How do you understand the concepts of social stratification and social mobility? Critically examine whether Hong Kong is a highly stratified capitalist society that provides little opportunity for social mobility.
Inequality exists in the human societies since the earliest times. It forms regular patterns within the society. The different levels which can be ranked in order from top to bottom are called Social Stratification. The movement of people between these social levels is called Social mobility. In this article, we are going to discuss about the concepts of social stratification and social mobility and examine whether Hong Kong provides little opportunity for social mobility.
Under sociology term, social inequalities are the skewed allocation of scarce resources and power in society that bring about an unequal distribution of status or prestige and often generate a feeling of superiority or inferiority among different people. They are not permanent and not wholly separate from one another but connected. Social stratification is the division of a population into inequalities layers of strata based on different dimensions like wealth, gender, income, power, status, ethnicity, age, religion etc. These layers can be ranked from top to bottom.
It not only reflects the differences of individual, it is also a structural characteristic of society and a system of belief justifying its existence. It can persist over generations and is difficult to have any changes. It is universal and variable. The life experiences and opportunities of the people are depending heavily on the strata they or their social categories belong in society. The identity for people locating in the same social stratum is shared by social stratification engenders. The ease of social mobility varies in different stratification system is the indication for the openness of a society.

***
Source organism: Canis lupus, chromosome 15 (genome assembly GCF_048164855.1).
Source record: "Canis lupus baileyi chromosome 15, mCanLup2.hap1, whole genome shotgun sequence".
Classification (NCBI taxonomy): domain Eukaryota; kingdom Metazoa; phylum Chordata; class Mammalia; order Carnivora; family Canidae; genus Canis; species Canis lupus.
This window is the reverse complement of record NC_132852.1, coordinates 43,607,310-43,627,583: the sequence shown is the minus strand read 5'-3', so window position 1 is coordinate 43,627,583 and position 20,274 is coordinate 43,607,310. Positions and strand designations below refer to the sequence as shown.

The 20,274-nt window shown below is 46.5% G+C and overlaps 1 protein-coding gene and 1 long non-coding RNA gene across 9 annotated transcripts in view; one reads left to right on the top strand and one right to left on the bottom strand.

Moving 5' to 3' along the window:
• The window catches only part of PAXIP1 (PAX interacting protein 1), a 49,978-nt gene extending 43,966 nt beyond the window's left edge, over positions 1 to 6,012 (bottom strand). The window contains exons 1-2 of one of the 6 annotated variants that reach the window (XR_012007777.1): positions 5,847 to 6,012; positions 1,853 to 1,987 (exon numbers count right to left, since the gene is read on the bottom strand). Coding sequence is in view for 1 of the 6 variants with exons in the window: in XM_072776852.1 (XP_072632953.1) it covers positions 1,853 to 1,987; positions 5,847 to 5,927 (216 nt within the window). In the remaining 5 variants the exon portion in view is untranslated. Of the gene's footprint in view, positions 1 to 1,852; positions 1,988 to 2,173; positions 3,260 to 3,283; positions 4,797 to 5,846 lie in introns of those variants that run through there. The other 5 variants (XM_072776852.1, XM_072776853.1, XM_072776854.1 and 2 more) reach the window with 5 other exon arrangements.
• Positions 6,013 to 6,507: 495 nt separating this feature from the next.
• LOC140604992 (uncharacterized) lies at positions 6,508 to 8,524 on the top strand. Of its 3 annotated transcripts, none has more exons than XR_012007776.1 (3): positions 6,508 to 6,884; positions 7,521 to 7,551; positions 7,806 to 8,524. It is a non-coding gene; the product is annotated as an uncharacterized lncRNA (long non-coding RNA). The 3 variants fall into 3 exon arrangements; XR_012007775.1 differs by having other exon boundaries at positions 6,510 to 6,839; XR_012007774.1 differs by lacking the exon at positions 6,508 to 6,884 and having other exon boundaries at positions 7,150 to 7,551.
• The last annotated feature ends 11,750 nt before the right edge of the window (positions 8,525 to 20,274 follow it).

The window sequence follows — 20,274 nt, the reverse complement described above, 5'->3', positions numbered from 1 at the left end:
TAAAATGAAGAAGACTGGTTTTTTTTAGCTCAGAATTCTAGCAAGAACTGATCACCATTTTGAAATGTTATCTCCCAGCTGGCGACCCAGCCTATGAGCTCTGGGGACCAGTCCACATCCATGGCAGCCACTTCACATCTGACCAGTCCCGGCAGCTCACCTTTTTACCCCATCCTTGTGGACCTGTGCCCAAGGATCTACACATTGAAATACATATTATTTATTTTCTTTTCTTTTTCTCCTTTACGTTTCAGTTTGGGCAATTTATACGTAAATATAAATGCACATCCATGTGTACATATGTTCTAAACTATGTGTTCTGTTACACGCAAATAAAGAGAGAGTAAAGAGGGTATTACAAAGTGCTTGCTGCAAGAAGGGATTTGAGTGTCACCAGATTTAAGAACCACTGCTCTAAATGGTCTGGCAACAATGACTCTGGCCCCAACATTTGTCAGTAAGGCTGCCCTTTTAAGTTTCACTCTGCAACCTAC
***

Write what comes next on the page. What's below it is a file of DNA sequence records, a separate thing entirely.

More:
There are different systems of social stratification in different societies. Below are some examples.
Some pre-industrial societies are stratified by age sets. People move from one age set to the next one as they grow up. Different age sets are responsible for different tasks.
It is based upon the power relation of domination (master) and subordination (slaves) which is maintained by the constant use of physical violence and punishment for pre-industrial societies.
It is based on scribed statuses for pre-industrial societies. Different cultures have different meaning, rules and practices of the caste system. It can create extreme rigidity and non-openness.
It is a complex socio-economic and political entity that supplied and sustained an orderly chain of interlocking rights and obligations throughout society. The nobility, clergy and commons are the main groups. The social mobility was very limited but there still have little movement from generation to generation.
The terms of class is different from each country but it is mostly recognised the existence of an upper class, a middle class and a lower or working class. Class systems are fluid, large scale and impersonal. They are not established by political or religious authorities but they operate through large scale and impersonal associations. It is an expression of the difference of economic between categories of individuals.
Different sociological theorist has different interpretation of social stratification. In the followings, we will focus on three theories to explain social stratification.